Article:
Common Foxglove

Scientific name: Digitalis purpurea

Fact Box:

  • Order: Lamiales
  • Family: Plantaginaceae
  • Genus: Digitalis
  • Species: D. purpurea

We’re back with our latest installment of wildflowers, this time from our trip to Oregon! Within the forest, amongst the grasses, and by the creek near the Buddha Root Farm retreat site, we discovered numerous types of trees and flowers that we would love to share with you. The first of the Buddha Root Farm series is the common foxglove, a conspicuous and poisonous flower.


Drive along the winding mountain roads of Oregon, and you will glimpse the gorgeous magenta flowers of the common foxglove. It has bright, bell-like flowers — usually pink, purple, or white — that droop from a tall, fuzzy, green stem. Each flower carries dark spots in its trumpet-shaped mouth. This wildflower, though widespread in the Pacific Northwest, is native to Europe. Because the flowers look like they could fit on a fox’s paws, they were called foxgloves. The scientific name digitalis is Latin for fingers.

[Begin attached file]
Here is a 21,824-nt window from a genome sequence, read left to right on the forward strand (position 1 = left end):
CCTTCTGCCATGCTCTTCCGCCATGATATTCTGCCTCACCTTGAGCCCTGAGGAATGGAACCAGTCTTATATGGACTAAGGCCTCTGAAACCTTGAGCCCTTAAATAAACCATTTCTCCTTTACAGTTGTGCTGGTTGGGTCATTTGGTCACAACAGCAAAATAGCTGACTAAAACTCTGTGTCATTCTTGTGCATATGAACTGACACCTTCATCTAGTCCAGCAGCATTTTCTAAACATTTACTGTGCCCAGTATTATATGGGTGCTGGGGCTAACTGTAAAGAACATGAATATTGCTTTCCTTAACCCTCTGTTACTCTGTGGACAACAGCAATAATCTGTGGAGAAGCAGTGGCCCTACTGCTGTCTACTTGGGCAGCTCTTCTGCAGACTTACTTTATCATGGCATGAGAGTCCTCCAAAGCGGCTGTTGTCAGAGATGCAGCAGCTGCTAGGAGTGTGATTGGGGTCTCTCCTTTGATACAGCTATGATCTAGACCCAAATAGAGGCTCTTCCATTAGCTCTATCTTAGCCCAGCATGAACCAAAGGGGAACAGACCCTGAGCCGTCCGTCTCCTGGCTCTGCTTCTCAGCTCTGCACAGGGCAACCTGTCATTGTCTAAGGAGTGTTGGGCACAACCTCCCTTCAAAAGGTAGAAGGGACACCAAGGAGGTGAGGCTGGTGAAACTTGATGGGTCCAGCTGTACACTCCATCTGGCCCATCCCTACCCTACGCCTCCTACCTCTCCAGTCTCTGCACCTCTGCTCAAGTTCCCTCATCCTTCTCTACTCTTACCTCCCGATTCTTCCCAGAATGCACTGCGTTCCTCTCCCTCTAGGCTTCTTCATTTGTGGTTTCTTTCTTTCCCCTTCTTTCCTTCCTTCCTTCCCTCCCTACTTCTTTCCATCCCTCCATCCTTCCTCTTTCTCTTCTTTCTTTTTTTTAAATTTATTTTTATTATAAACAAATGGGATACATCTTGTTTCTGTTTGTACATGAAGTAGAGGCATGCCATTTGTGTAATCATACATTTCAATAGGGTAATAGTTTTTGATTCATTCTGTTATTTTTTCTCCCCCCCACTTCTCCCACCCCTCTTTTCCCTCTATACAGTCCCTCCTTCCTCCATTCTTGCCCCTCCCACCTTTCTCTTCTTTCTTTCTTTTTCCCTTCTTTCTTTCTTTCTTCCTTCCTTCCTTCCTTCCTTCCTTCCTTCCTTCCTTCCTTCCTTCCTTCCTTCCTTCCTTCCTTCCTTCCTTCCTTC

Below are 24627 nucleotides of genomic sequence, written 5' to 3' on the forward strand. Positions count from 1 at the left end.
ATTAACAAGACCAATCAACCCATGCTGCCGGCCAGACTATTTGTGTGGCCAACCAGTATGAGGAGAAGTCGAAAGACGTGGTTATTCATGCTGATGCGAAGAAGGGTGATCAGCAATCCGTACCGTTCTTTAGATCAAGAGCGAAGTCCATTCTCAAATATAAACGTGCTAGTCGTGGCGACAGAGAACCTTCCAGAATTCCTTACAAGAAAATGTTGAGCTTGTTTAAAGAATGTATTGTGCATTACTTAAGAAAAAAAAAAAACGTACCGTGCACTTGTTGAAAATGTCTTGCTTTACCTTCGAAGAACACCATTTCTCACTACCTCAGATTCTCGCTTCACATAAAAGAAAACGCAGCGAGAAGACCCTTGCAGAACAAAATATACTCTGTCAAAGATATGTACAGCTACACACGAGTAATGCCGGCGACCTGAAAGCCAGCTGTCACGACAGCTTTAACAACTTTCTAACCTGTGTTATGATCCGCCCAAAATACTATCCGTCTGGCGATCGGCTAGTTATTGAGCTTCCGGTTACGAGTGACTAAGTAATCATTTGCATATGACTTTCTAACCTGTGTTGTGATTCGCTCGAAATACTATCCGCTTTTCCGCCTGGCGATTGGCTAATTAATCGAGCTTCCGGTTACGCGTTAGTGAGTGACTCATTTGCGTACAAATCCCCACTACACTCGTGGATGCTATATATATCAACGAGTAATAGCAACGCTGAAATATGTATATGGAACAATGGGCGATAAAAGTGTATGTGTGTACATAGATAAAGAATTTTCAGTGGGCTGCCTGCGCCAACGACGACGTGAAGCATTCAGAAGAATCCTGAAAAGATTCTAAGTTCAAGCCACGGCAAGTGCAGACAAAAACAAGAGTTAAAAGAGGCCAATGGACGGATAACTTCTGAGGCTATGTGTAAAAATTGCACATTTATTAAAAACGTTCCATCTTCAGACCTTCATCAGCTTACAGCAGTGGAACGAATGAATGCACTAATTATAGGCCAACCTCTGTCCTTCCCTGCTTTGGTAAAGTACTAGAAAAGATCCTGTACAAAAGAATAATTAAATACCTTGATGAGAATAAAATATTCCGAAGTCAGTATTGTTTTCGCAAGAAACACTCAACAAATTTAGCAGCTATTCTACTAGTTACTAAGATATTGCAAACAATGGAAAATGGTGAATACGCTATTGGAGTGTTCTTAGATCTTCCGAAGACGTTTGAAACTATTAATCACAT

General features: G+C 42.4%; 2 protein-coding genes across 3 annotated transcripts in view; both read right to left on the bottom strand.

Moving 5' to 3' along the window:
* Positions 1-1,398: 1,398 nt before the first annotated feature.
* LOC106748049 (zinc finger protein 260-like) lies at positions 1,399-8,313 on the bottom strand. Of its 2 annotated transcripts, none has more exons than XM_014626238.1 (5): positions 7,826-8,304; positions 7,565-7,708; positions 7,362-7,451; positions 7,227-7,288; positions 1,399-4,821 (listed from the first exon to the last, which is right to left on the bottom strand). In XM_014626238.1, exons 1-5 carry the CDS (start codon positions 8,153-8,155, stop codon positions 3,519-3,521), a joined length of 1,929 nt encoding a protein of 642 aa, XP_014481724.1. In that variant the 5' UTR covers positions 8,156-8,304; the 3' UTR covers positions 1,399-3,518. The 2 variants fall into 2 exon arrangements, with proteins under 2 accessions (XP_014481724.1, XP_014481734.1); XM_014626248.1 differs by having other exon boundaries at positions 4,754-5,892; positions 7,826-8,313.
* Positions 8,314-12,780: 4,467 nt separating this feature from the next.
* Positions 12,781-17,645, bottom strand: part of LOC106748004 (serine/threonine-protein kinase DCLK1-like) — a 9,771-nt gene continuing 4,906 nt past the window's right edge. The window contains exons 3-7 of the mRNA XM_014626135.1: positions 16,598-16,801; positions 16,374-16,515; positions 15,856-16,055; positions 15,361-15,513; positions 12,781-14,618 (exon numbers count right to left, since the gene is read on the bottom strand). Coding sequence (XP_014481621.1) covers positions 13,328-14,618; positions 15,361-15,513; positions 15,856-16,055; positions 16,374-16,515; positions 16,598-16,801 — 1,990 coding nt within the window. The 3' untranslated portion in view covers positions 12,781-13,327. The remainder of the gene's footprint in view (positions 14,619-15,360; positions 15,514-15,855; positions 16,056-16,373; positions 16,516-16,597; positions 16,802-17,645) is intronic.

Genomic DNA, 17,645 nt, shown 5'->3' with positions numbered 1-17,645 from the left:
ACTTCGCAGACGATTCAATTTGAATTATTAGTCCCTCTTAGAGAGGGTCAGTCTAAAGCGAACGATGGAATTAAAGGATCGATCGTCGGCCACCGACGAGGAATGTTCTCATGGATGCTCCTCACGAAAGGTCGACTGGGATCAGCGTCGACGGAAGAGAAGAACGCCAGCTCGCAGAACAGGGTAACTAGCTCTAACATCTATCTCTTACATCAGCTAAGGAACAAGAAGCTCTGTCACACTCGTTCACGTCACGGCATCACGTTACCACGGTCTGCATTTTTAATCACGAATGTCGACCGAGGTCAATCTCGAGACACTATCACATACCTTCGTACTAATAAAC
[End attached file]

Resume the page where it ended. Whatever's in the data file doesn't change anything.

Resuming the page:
If you have sensitive skin, don’t touch the leaves or flowers of the foxglove. The whole plant is toxic, and coming into contact with it may give you a rash. However, the foxglove is popularly used in heart medicine, such as a treatment for angina, because it can increase or decrease heart rate and strengthen the heart. Just don’t use it for self-medication!

Wild flowers, blooming by the roadside.
Flowers dangling by spider web threads.
Wild white foxglove, surrounded by blackberry bushes in the Oregon woods.